In Genesis chapter three we read of the fall of mankind. Quite aside from the myriad of other things revealed about Him, His people and His world, we can further learn something about prayer there. It reads in part, “The Lord God called to the man, “Where are you?” He answered, “I heard you in the garden, and I was afraid because I was naked; so I hid.” And he said, “Who told you that you were naked? Have you eaten from the tree that I commanded you not to eat from?” The man said, “The woman you put here with me—she gave me some fruit from the tree, and I ate it.” Then the Lord God said to the woman, “What is this you have done?” The woman said, “The serpent deceived me, and I ate.”
What Genesis 3 tells us about prayer is that fallen mankind’s prayer life was conversational. It might not have been deep, scholarly or sophisticated, but it was conversational. Neither Adam nor Eve babbled. They did not issue forth mystical words or repeat God’s Name over and over again. They simply talked to Him, like anyone might talk to another.
It is such a simple and obvious thing that it often gets overlooked. We assume that we can’t pray meaningfully because we don’t know “how” to pray. Or because another prays louder and with bigger words, or with flowery phrases littered with Scriptural hints (“Christianese”), or more meaningfully, prays almost entirely from memorized Scripture. To be sure, there is nothing wrong with any of that. It’s all good. But Adam and Eve didn’t do that. In fact, their prayer in Gen 3:9-13 is little more than a confession. Not even a good confession, because Adam pins the blame on Eve instead of owning up as head of the home and firstborn of humankind. Yet in spite of that, and in spite of their limitations, obvious sin and their appalling lack of theological education, God speaks to them.
God – who knows full well where Adam is – asks Adam where he is. God – who knows full well what they had just done – asks them what they’ve done. God – who knows full well who started the whole mess – pursues the question till they confess what happened. In all of it, their words to God are heard and responded to. It is a conversation that opens both Adam and Eve to confession, the first step of repentance. Interestingly, you never read of Adam or Eve sinning again. Conversational prayer is both natural and effective.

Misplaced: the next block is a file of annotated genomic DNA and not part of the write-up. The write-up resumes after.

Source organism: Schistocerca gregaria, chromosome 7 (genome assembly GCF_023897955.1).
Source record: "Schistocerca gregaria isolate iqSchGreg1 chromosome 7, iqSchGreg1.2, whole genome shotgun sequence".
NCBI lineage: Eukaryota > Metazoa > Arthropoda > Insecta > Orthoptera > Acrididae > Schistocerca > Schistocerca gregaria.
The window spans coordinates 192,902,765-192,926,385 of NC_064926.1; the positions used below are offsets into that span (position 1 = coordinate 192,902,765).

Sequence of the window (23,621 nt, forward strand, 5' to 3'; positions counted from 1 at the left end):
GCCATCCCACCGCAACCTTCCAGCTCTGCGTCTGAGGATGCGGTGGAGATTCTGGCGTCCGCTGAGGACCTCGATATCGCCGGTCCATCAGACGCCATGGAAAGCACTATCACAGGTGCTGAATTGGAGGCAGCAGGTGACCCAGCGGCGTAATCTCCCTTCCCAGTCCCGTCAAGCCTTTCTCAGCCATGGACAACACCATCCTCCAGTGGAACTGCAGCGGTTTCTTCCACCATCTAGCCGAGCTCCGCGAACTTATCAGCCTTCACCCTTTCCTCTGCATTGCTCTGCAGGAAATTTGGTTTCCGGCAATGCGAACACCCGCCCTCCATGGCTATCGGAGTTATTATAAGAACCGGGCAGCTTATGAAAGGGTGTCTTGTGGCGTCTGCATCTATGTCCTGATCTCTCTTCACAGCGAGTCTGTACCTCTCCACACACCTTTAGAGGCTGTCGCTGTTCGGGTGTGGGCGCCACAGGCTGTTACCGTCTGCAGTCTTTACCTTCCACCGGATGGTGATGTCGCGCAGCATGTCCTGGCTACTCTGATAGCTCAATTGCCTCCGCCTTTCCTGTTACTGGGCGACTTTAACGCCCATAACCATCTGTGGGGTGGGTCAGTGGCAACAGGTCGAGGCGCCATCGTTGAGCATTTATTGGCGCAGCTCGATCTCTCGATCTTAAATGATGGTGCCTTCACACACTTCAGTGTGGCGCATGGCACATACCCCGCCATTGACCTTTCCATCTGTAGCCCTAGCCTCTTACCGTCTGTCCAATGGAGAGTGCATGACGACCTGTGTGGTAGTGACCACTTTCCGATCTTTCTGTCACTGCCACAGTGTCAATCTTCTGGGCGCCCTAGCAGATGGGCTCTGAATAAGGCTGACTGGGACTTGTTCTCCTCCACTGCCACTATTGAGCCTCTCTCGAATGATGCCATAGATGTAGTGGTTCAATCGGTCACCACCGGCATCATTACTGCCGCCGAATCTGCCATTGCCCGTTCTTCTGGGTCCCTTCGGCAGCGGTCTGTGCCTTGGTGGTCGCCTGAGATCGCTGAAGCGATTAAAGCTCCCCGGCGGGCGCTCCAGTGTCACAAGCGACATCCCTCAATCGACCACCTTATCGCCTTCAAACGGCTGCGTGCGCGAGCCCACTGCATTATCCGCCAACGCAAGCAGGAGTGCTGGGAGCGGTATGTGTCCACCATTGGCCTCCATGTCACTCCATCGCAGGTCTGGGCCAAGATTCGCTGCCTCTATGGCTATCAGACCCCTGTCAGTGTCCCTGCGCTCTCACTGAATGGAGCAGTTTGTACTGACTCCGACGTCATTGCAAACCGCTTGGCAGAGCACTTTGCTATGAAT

Thousands of years later, Jesus instructs His followers, “And when you pray, do not keep on babbling like pagans, for they think they will be heard because of their many words. Do not be like them, for your Father knows what you need before you ask him.” God doesn’t need us to approach Him with special phrases, or repeating formulae, or Christianese. He doesn’t need us to pray entire Psalms back to Him. Those things are nice, but He already knows what you need to say. That is because prayer is a means of us connecting with God, not of Him connecting to us. It is far more (perhaps entirely) for us, and not so much for Him.
After all, He can speak in every language to every age level. More than that, using words we truly understand, or using ten thousand different media entirely without words at all. Praise God, neither the Father, nor the Son, nor the Spirit need us to pray using any particular formula. We can just open our hearts to Him and speak as best we can.
And in the end, that is true prayer. A child does not need to gain a doctorate in English before they can begin to speak to their own father, no matter how well educated their father is. We can and should speak to God as we would speak to our own father. With respect, with reverence, with love and with candour, and with the language and ability we have. Any structure, scaffold or formula we use is just a template to that end – a memory aid to help us keep our focus; Our focus on who we are speaking to, and who is there, speaking to us. Amen.
We are always in God’s presence, even when we are not aware of it.Brother Lawrence
Recognize God’s presence with you today. Worship Him as you go though the day.